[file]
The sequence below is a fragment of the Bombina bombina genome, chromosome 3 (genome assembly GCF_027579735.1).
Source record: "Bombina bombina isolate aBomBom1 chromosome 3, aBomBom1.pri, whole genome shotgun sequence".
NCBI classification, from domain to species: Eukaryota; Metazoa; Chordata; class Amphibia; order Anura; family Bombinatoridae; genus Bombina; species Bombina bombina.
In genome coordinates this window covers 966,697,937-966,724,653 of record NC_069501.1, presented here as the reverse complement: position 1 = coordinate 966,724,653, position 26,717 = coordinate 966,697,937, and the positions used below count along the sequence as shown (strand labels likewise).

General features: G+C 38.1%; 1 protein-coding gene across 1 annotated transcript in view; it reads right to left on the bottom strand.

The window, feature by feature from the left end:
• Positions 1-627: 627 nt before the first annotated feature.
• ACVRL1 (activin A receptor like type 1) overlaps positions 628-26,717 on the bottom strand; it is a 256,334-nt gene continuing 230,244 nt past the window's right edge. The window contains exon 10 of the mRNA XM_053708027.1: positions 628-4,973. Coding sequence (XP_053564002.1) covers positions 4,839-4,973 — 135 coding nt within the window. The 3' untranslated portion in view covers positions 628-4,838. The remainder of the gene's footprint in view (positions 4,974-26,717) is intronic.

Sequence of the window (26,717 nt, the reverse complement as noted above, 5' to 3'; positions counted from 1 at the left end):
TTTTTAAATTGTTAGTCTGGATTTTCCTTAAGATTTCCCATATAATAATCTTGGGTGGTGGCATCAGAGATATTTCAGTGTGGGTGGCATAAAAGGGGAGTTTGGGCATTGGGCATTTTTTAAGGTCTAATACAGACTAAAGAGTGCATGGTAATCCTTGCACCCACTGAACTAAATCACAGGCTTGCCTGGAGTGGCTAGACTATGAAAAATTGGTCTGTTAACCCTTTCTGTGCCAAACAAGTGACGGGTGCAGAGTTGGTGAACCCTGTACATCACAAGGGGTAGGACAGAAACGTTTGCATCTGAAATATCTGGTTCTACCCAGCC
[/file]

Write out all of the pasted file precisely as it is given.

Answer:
The sequence below is a fragment of the Bombina bombina genome, chromosome 3 (genome assembly GCF_027579735.1).
Source record: "Bombina bombina isolate aBomBom1 chromosome 3, aBomBom1.pri, whole genome shotgun sequence".
NCBI classification, from domain to species: Eukaryota; Metazoa; Chordata; class Amphibia; order Anura; family Bombinatoridae; genus Bombina; species Bombina bombina.
In genome coordinates this window covers 966,697,937-966,724,653 of record NC_069501.1, presented here as the reverse complement: position 1 = coordinate 966,724,653, position 26,717 = coordinate 966,697,937, and the positions used below count along the sequence as shown (strand labels likewise).

General features: G+C 38.1%; 1 protein-coding gene across 1 annotated transcript in view; it reads right to left on the bottom strand.

The window, feature by feature from the left end:
• Positions 1-627: 627 nt before the first annotated feature.
• ACVRL1 (activin A receptor like type 1) overlaps positions 628-26,717 on the bottom strand; it is a 256,334-nt gene continuing 230,244 nt past the window's right edge. The window contains exon 10 of the mRNA XM_053708027.1: positions 628-4,973. Coding sequence (XP_053564002.1) covers positions 4,839-4,973 — 135 coding nt within the window. The 3' untranslated portion in view covers positions 628-4,838. The remainder of the gene's footprint in view (positions 4,974-26,717) is intronic.

Sequence of the window (26,717 nt, the reverse complement as noted above, 5' to 3'; positions counted from 1 at the left end):
TTTTTAAATTGTTAGTCTGGATTTTCCTTAAGATTTCCCATATAATAATCTTGGGTGGTGGCATCAGAGATATTTCAGTGTGGGTGGCATAAAAGGGGAGTTTGGGCATTGGGCATTTTTTAAGGTCTAATACAGACTAAAGAGTGCATGGTAATCCTTGCACCCACTGAACTAAATCACAGGCTTGCCTGGAGTGGCTAGACTATGAAAAATTGGTCTGTTAACCCTTTCTGTGCCAAACAAGTGACGGGTGCAGAGTTGGTGAACCCTGTACATCACAAGGGGTAGGACAGAAACGTTTGCATCTGAAATATCTGGTTCTACCCAGCC